I’ve just started teaching a new course at my congregation on Jewish mysticism. There are many ways to engage with this sizable topic: we could focus on the intellectual history of mysticism from Ezekiel’s vision of a holy chariot through Merkavah mysticism, the Zohar and Kabbalah, Lurianic Kabbalah and Chassidism, to name just a few eras and genres of literature. But I have found that the theory can get in the way of what really draws people to want to learn more about mysticism.
Mysticism, in its essence, is about the experiential. It points to direct experiences of that which others have then sought to do the impossible with – to put those deeply felt and powerful experiences into the limiting vessel of words. We need words to try and convey something to someone else. But words will never enable another to truly get inside the experience.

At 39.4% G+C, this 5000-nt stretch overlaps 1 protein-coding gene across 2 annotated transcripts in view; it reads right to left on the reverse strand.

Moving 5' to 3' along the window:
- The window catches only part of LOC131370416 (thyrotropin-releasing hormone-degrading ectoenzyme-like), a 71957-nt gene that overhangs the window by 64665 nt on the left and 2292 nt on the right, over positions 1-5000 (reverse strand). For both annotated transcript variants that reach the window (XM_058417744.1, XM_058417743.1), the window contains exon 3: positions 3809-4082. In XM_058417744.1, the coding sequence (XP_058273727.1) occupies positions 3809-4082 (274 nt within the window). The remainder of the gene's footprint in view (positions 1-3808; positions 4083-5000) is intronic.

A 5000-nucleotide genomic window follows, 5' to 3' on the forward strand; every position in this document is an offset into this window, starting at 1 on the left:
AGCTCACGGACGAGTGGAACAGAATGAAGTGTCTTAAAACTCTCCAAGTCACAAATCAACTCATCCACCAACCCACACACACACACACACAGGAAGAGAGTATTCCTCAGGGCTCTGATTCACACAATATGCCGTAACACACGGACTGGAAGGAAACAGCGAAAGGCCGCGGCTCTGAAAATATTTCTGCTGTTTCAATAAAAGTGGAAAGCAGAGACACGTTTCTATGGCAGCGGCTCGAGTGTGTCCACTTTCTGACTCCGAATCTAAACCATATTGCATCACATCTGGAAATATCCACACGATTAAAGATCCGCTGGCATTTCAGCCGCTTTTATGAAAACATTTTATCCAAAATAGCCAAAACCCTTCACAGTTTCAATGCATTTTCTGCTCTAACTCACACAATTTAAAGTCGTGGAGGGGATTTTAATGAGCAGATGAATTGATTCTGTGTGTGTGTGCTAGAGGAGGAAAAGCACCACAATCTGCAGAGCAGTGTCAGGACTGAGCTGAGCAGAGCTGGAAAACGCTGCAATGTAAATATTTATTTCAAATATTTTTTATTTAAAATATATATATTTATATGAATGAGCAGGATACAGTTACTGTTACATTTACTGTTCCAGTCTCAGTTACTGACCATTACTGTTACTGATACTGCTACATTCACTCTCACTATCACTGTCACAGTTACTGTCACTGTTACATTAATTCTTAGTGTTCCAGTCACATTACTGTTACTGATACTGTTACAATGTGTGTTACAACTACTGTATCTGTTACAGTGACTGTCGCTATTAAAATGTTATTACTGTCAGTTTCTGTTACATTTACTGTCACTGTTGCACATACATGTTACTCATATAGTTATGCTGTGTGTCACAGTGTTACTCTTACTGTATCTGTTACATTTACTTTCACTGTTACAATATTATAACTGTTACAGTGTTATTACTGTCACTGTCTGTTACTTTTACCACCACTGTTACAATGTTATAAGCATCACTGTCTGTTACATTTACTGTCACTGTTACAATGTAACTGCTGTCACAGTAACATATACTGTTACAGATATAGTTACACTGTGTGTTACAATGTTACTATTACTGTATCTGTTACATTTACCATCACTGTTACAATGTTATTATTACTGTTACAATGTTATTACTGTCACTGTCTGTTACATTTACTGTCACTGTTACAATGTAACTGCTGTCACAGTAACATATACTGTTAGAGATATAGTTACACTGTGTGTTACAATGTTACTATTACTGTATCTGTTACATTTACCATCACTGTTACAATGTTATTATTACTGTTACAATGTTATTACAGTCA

Take the biblical account of the Burning Bush. I don’t know if I can believe in that account in a literal manner. A bush that burned with fire yet was not consumed. And a voice spoke from out of the bush. But here’s what I absolutely do know from the story that is recounted. And I don’t mean ‘know’ in the sense of historical accuracy, but rather in terms of what the essential message of that moment in the story conveys to me. Moses, who had left his people and could have spent the rest of his life tending sheep and living among the Midianites, has a life-course altering experience. He is ‘called’ to do something else with his life. So powerful is the tug that he is willing to go back into the lion’s den, so to speak, to confront Pharaoh and lead his people with whom he has had so little contact. Perhaps it was the earlier interaction that he had had with a slave driver that weighed on his conscience for all those years until he could bear it no more, realizing that he had a responsibility to change the situation for the enslaved. Perhaps it was a dissatisfaction with his simple life and the question that had gnawed at him as he wondered what his purpose on earth truly was. But out in the wilderness with his sheep he had a mystical experience that caused him to entirely change the direction of his life and, with it, the history of our people.